As a further interpretation of this type of lease you should look at the type of outgoings that are recovered in the calculation. It is not unusual for ‘lease savvy tenants’ such as the government to nominate the outgoings to which the base year escalations will apply. Naturally it is better for the landlord to recover the escalation in all outgoings in a building above the base year, however the government tenants are well known for limiting the calculation to rates and taxes escalations.

Clearly a lease is a product of a negotiation, but you need to understand what can be done and then get the best deal possible for your client.

Net leases:

The term net lease is firstly generic; hence you should be aware that there are 3 types of net leases within the category. So let’s look at them.

  • Net lease: In this lease the tenant pays some or all of the rates and taxes for the property or premises.
  • Net-Net lease: In this lease the tenant pays the rates and taxes as nominated in the ‘net lease’ method but they then also pay for insurance premiums for the property and premises.
  • Net-Net-Net lease: In this lease the tenant will pay for the rates and taxes, the insurance of the premises, and they will then also pay for repair and maintenance costs associated with the premises.

So what lease type is the best for the landlord? In most cases the Net-Net-Net Lease is the way to go, however it is a matter of if the tenant will accept and sign that type of lease. As a point of negotiation it would be wise in any Net Lease, or a Net-Net Lease to have a higher start rent for the landlord and better rent review provisions that offset the lesser outgoings recovery for the landlord.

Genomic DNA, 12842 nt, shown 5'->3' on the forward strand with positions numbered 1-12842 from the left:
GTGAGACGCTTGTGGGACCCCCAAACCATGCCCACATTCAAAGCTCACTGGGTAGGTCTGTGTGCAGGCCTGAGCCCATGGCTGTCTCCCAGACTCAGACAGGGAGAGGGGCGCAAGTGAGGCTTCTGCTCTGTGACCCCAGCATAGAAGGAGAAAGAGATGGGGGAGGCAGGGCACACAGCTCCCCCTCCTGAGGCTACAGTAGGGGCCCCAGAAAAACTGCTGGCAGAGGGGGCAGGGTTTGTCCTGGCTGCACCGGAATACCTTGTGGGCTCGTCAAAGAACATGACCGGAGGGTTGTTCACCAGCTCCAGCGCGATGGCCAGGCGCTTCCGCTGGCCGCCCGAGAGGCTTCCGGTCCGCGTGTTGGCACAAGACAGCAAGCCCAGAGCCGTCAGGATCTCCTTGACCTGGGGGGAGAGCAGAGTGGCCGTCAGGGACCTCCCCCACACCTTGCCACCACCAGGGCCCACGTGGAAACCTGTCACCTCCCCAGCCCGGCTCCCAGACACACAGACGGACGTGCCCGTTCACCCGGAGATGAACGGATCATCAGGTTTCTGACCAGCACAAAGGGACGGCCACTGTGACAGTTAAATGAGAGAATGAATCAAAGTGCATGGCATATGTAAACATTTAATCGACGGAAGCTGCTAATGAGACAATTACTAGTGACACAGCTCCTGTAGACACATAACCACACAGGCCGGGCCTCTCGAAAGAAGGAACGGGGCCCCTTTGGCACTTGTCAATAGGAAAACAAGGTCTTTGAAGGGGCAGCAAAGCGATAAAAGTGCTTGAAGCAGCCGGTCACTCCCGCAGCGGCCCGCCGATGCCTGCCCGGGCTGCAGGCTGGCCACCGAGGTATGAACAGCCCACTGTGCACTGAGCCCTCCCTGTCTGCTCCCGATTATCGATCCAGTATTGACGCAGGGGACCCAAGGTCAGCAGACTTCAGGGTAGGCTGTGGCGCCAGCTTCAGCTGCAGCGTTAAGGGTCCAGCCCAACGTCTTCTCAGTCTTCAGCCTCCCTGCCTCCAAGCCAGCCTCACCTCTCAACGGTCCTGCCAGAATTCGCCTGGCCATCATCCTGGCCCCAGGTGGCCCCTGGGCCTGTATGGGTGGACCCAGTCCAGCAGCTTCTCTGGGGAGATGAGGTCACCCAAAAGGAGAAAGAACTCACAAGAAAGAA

Net-Net-Net leases are common on properties that are fully occupied by one tenant. This is method of lease structure is widespread in industrial property and office property.

 

Percentage lease:

This type of lease is more commonly seen in retail property as the calculation of rent is linked to the trading figures for the tenant. In most leases of this type the tenant firstly pays a fixed base rent that is geared to some rent review method, and then the tenant also pays additional rent that is calculated from their turnover or sales. As the tenant improves its trading, then the rent escalates.

An essential part of this lease structure is to force the tenant to give you accurate and regular audited turnover figures. The lease has to support and enforce the process for the landlord. Monthly turnover figures are the best way to go with the tenant providing the audited figures to the landlord by say the 7th of the next month. The landlord then charges the turnover rent to the tenant based on the audited figures.

This type of lease is also seen in new shopping centres as new tenants stabilize, in supermarkets for the same reasons, and in hotels or pubs. The basic strategy is to give the landlord some cash flow from the base rent from the start of the lease, and then to collect additional rent as the property and the tenancy becomes more successful in generating sales and customers.

Spell it out

In all leases, the recovery of rent and outgoings must be clearly set out to avoid debate and disagreement with the tenant. As you can now see, the selection of the lease type that you are to use on a property will significantly impact on the future for the landlord. It will also impact on any sales situation. It pays to know what is going on in the market regards lease and rent types so that you do lease deals that are similar to or better than the rest of the market. The right lease deals sell properties at better prices.